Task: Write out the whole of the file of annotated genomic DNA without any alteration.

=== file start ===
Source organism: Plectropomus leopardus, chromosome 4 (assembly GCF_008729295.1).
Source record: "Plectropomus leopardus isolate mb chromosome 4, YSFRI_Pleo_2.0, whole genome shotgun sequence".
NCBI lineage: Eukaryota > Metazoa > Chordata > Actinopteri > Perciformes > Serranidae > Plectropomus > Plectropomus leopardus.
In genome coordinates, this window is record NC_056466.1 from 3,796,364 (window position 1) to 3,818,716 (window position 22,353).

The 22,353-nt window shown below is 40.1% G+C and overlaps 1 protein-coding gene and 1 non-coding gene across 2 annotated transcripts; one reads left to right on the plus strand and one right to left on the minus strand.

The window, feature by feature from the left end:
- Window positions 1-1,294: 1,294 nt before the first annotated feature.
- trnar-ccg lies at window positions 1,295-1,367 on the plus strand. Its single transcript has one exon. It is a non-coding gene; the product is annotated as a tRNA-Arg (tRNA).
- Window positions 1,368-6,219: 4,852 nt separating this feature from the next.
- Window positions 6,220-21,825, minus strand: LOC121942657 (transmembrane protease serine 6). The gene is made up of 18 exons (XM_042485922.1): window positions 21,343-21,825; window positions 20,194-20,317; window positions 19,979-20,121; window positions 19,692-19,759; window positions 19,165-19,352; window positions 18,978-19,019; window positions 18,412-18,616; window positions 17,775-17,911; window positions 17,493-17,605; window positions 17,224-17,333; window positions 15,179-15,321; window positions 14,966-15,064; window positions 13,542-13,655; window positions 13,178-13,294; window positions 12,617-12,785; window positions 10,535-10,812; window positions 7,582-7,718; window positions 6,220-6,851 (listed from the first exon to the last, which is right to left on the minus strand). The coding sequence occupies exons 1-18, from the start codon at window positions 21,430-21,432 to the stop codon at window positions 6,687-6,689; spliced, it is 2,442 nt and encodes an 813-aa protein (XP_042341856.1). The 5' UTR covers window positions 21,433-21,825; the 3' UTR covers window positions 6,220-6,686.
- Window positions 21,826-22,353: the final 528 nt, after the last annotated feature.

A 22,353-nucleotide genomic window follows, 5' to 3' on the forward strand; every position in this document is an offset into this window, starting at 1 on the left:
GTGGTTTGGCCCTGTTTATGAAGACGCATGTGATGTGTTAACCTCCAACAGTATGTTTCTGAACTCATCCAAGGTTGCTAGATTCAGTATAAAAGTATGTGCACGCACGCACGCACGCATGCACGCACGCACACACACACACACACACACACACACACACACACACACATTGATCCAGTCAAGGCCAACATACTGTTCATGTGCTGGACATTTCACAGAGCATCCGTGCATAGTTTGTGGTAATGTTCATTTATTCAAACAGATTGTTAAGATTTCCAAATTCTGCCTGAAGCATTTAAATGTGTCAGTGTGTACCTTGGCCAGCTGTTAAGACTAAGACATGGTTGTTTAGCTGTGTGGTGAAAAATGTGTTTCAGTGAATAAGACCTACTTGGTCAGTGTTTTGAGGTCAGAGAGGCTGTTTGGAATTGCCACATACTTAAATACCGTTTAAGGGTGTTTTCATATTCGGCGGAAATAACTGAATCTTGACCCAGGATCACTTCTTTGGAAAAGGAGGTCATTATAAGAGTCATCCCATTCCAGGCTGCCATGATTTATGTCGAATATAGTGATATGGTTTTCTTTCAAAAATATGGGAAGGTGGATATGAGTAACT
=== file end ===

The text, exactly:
Source organism: Plectropomus leopardus, chromosome 4 (assembly GCF_008729295.1).
Source record: "Plectropomus leopardus isolate mb chromosome 4, YSFRI_Pleo_2.0, whole genome shotgun sequence".
NCBI lineage: Eukaryota > Metazoa > Chordata > Actinopteri > Perciformes > Serranidae > Plectropomus > Plectropomus leopardus.
In genome coordinates, this window is record NC_056466.1 from 3,796,364 (window position 1) to 3,818,716 (window position 22,353).

The 22,353-nt window shown below is 40.1% G+C and overlaps 1 protein-coding gene and 1 non-coding gene across 2 annotated transcripts; one reads left to right on the plus strand and one right to left on the minus strand.

The window, feature by feature from the left end:
- Window positions 1-1,294: 1,294 nt before the first annotated feature.
- trnar-ccg lies at window positions 1,295-1,367 on the plus strand. Its single transcript has one exon. It is a non-coding gene; the product is annotated as a tRNA-Arg (tRNA).
- Window positions 1,368-6,219: 4,852 nt separating this feature from the next.
- Window positions 6,220-21,825, minus strand: LOC121942657 (transmembrane protease serine 6). The gene is made up of 18 exons (XM_042485922.1): window positions 21,343-21,825; window positions 20,194-20,317; window positions 19,979-20,121; window positions 19,692-19,759; window positions 19,165-19,352; window positions 18,978-19,019; window positions 18,412-18,616; window positions 17,775-17,911; window positions 17,493-17,605; window positions 17,224-17,333; window positions 15,179-15,321; window positions 14,966-15,064; window positions 13,542-13,655; window positions 13,178-13,294; window positions 12,617-12,785; window positions 10,535-10,812; window positions 7,582-7,718; window positions 6,220-6,851 (listed from the first exon to the last, which is right to left on the minus strand). The coding sequence occupies exons 1-18, from the start codon at window positions 21,430-21,432 to the stop codon at window positions 6,687-6,689; spliced, it is 2,442 nt and encodes an 813-aa protein (XP_042341856.1). The 5' UTR covers window positions 21,433-21,825; the 3' UTR covers window positions 6,220-6,686.
- Window positions 21,826-22,353: the final 528 nt, after the last annotated feature.

A 22,353-nucleotide genomic window follows, 5' to 3' on the forward strand; every position in this document is an offset into this window, starting at 1 on the left:
GTGGTTTGGCCCTGTTTATGAAGACGCATGTGATGTGTTAACCTCCAACAGTATGTTTCTGAACTCATCCAAGGTTGCTAGATTCAGTATAAAAGTATGTGCACGCACGCACGCACGCATGCACGCACGCACACACACACACACACACACACACACACACACACACACATTGATCCAGTCAAGGCCAACATACTGTTCATGTGCTGGACATTTCACAGAGCATCCGTGCATAGTTTGTGGTAATGTTCATTTATTCAAACAGATTGTTAAGATTTCCAAATTCTGCCTGAAGCATTTAAATGTGTCAGTGTGTACCTTGGCCAGCTGTTAAGACTAAGACATGGTTGTTTAGCTGTGTGGTGAAAAATGTGTTTCAGTGAATAAGACCTACTTGGTCAGTGTTTTGAGGTCAGAGAGGCTGTTTGGAATTGCCACATACTTAAATACCGTTTAAGGGTGTTTTCATATTCGGCGGAAATAACTGAATCTTGACCCAGGATCACTTCTTTGGAAAAGGAGGTCATTATAAGAGTCATCCCATTCCAGGCTGCCATGATTTATGTCGAATATAGTGATATGGTTTTCTTTCAAAAATATGGGAAGGTGGATATGAGTAACT